Common wheat

From Wikipedia, the free encyclopedia
Jump to: navigation, search
Common wheat
Tarweaar.jpg
Ears of common wheat
Scientific classification
Kingdom: Plantae
(unranked): Angiosperms
(unranked): Monocots
(unranked): Commelinids
Order: Poales
Family: Poaceae
Subfamily: Pooideae
Tribe: Triticeae
Genus: Triticum
Binomial name
Triticum aestivum
L.

Common wheat (Triticum aestivum), also known as bread wheat, is a cultivated wheat species.[1][2][3][4] About 95% of the wheat produced is common wheat.

Common wheat has been got by many generations of artificial selection by farmers choosing the most productive plants which occurred in their crops.[4]

Evolution[change | change source]

Bread wheat is an allohexaploid, instead of the original two sets (diploid). There are six sets of chromosomes, two sets from each of three different species.[5][6]. Free-threshing wheat is closely related to spelt wheat. As with spelt, genes from goatgrass (Aegilops tauschii) give bread wheat greater cold hardiness than most wheats. It is cultivated throughout the world's temperate zones.

Of the six sets of chromosomes, two come from einkorn wheat and two from Aegilops speltoides. This hybridisation created the species Triticum turgidum, 580–820 thousand years ago. The last two sets of chromosomes came from Aegilops tauschii, 230–430 thousand years ago.[7]

References[change | change source]

  1. Bonjean, Alain P. and William J. Angus (eds) (2001). The world wheat book : a history of wheat breeding. Andover: Intercept. p. 1131. ISBN 1-898298-72-6.  Excellent resource for 20th century plant breeding.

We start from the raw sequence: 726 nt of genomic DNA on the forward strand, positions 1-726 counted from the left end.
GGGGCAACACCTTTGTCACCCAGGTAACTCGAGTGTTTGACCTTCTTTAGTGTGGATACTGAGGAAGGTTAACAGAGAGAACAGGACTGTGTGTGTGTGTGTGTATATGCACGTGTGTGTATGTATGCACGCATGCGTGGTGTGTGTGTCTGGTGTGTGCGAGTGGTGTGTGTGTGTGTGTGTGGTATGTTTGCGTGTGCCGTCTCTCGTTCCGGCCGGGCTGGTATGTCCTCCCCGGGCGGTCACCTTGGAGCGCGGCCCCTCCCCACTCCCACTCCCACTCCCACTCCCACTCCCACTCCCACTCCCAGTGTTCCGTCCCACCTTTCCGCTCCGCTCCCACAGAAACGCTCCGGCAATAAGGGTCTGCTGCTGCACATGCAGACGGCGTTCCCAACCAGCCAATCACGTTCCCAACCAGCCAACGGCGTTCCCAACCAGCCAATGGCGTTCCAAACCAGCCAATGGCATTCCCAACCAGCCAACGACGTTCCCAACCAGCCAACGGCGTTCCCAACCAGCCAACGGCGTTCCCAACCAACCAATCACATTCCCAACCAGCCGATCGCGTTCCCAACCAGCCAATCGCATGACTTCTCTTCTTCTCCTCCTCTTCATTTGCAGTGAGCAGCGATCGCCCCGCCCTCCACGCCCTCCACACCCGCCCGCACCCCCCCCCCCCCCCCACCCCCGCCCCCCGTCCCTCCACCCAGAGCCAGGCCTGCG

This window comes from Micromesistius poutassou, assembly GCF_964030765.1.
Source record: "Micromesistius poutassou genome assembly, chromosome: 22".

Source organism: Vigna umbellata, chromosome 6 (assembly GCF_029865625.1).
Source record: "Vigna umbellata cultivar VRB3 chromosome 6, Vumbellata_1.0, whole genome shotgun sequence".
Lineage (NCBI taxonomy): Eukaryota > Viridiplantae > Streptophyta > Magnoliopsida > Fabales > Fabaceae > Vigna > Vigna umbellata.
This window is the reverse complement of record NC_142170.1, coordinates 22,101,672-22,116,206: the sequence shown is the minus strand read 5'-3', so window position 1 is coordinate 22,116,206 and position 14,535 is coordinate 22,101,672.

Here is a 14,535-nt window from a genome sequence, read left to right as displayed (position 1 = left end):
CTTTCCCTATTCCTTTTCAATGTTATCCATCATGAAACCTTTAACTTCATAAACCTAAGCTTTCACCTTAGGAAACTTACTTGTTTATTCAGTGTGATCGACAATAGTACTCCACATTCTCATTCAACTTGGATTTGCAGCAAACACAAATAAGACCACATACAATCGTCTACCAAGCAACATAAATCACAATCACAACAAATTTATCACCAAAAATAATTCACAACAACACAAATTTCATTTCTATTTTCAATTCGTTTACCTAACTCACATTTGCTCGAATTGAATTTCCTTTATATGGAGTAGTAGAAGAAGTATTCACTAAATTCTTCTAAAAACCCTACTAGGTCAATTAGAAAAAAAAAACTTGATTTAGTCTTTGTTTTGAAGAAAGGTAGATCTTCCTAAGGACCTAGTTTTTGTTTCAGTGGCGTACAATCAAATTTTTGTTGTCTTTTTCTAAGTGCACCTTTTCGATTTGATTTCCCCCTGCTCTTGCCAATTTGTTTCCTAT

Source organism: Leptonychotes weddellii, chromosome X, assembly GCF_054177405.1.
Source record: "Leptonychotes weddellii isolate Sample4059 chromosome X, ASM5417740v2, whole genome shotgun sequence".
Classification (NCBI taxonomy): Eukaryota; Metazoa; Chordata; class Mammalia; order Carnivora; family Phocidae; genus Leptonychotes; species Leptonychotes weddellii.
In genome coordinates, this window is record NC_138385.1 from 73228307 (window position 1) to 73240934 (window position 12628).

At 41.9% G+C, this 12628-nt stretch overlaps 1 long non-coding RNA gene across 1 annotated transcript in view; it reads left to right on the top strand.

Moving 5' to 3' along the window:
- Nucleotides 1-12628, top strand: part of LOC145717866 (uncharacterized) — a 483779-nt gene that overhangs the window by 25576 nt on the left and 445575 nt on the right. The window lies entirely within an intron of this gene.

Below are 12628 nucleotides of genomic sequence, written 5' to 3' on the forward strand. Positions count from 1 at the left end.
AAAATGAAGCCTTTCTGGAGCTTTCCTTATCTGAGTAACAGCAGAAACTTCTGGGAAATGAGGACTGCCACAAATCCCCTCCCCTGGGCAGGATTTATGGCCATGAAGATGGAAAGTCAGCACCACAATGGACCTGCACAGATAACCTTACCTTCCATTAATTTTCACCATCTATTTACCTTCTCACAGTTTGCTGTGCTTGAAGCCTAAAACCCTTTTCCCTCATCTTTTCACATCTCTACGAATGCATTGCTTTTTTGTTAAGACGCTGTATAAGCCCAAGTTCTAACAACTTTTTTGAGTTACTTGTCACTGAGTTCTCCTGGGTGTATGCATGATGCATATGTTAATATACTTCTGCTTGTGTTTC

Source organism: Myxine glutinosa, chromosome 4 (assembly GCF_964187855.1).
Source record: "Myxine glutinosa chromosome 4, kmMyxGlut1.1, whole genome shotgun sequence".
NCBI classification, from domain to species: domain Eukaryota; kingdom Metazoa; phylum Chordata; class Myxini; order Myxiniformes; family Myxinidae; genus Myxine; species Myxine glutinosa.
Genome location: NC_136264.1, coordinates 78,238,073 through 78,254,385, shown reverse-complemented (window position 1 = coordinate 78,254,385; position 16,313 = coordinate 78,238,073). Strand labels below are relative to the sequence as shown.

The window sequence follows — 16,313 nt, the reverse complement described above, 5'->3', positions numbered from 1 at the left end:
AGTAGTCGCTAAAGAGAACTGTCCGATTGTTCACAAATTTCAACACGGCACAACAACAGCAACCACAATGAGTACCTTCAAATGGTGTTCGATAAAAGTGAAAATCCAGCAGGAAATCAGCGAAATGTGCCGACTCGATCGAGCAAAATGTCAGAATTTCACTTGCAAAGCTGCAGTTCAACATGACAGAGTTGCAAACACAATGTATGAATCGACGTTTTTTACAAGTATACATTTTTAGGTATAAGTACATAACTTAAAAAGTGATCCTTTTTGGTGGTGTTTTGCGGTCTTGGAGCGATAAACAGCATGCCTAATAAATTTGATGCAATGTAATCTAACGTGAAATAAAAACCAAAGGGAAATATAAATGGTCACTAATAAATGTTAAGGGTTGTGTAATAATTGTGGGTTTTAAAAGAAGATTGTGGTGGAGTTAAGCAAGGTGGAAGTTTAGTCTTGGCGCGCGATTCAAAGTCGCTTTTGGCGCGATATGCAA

2. Caligari, P.D.S. and P.E. Brandham (eds) (2001). Wheat taxonomy : the legacy of John Percival. London: Linnean Society, Linnean Special Issue 3. p. 190. 
  3. Heyne E.G. (ed.) (1987). Wheat and wheat improvement. Madison, Wis.: American Society of Agronomy. p. 765. ISBN 0-89118-091-5. 
  4. 4.0 4.1 Zohary, Daniel and Maria Hopf (2000). Domestication of Old World plants: the origin and spread of cultivated plants in West Asia. Oxford: Oxford University Press. p. 316. ISBN 0-19-850356-3.  Standard reference for evolution and early history.
  5. Brenchley et al 2012. Analysis of the bread wheat genome using whole-genome shotgun sequencing. Nature 491 (7426): 705–10. [1]
  6. Mayer K.F.X. 2014. A chromosome-based draft sequence of the hexaploid bread wheat (Triticum aestivum) genome. Science 345 (6194): [2]
  7. Marcussen T. et al 2014. Ancient hybridizations among the ancestral genomes of bread wheat. Science 345 (6194): [3].